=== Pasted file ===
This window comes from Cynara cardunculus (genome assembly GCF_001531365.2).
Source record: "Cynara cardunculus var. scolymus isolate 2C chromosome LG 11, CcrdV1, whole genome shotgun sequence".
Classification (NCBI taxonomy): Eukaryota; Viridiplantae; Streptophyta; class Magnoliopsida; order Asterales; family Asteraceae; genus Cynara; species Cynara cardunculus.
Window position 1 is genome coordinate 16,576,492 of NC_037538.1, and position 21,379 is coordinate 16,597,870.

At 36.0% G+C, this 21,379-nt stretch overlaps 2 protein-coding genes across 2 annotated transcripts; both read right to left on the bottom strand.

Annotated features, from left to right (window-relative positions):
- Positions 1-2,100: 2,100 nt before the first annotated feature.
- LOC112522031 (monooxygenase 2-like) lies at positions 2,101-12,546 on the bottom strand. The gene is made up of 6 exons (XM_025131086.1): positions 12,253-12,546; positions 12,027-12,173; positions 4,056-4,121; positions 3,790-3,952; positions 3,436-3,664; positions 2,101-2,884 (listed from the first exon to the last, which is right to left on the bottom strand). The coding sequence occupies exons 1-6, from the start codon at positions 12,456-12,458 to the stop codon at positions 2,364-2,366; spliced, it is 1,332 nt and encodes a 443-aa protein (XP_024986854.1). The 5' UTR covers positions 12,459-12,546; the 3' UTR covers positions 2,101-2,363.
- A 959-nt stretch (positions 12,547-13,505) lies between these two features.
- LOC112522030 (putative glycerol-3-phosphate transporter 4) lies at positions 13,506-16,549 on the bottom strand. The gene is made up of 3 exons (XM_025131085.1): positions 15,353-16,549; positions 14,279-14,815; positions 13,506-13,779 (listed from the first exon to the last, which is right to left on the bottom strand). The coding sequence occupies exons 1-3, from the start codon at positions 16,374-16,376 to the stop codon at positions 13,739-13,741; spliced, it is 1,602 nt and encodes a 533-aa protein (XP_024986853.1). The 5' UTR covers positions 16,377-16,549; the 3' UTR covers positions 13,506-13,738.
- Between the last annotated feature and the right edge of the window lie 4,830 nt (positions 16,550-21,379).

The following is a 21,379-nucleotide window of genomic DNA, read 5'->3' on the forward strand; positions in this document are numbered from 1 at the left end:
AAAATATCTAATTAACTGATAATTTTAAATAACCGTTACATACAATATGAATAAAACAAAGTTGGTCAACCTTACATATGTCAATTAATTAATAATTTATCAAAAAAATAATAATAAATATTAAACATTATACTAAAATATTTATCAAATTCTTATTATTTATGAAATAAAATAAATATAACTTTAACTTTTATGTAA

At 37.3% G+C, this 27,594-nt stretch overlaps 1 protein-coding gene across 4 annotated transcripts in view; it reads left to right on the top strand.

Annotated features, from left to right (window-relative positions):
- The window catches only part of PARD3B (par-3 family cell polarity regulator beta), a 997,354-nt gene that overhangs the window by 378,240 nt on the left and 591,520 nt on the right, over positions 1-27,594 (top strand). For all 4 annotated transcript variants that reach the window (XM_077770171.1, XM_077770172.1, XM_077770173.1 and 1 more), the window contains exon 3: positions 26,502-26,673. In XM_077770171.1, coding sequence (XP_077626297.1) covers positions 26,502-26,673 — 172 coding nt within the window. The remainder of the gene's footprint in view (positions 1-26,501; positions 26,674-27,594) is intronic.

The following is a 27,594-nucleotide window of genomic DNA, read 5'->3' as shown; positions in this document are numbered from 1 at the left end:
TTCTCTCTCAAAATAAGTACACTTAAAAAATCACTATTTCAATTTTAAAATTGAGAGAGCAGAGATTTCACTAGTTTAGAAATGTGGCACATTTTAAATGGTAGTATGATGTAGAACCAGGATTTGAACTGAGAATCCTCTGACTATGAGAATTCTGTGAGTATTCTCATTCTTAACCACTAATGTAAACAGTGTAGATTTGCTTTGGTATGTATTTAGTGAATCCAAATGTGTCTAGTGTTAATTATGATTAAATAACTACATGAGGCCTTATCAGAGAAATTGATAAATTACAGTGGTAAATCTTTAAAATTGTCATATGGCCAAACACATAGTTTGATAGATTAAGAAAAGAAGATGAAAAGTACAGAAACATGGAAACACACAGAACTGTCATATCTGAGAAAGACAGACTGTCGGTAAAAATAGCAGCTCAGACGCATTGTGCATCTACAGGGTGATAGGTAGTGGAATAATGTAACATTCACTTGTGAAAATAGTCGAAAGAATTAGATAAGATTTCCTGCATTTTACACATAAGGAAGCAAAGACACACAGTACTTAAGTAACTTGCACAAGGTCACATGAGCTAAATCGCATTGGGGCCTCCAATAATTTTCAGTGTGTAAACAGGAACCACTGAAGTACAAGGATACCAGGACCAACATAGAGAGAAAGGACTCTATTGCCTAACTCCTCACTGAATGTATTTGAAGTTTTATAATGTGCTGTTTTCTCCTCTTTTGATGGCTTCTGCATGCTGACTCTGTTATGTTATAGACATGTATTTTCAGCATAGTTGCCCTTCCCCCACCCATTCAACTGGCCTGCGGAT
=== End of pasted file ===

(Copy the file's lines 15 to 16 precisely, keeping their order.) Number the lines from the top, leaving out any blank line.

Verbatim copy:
Annotated features, from left to right (window-relative positions):
- The window catches only part of PARD3B (par-3 family cell polarity regulator beta), a 997,354-nt gene that overhangs the window by 378,240 nt on the left and 591,520 nt on the right, over positions 1-27,594 (top strand). For all 4 annotated transcript variants that reach the window (XM_077770171.1, XM_077770172.1, XM_077770173.1 and 1 more), the window contains exon 3: positions 26,502-26,673. In XM_077770171.1, coding sequence (XP_077626297.1) covers positions 26,502-26,673 — 172 coding nt within the window. The remainder of the gene's footprint in view (positions 1-26,501; positions 26,674-27,594) is intronic.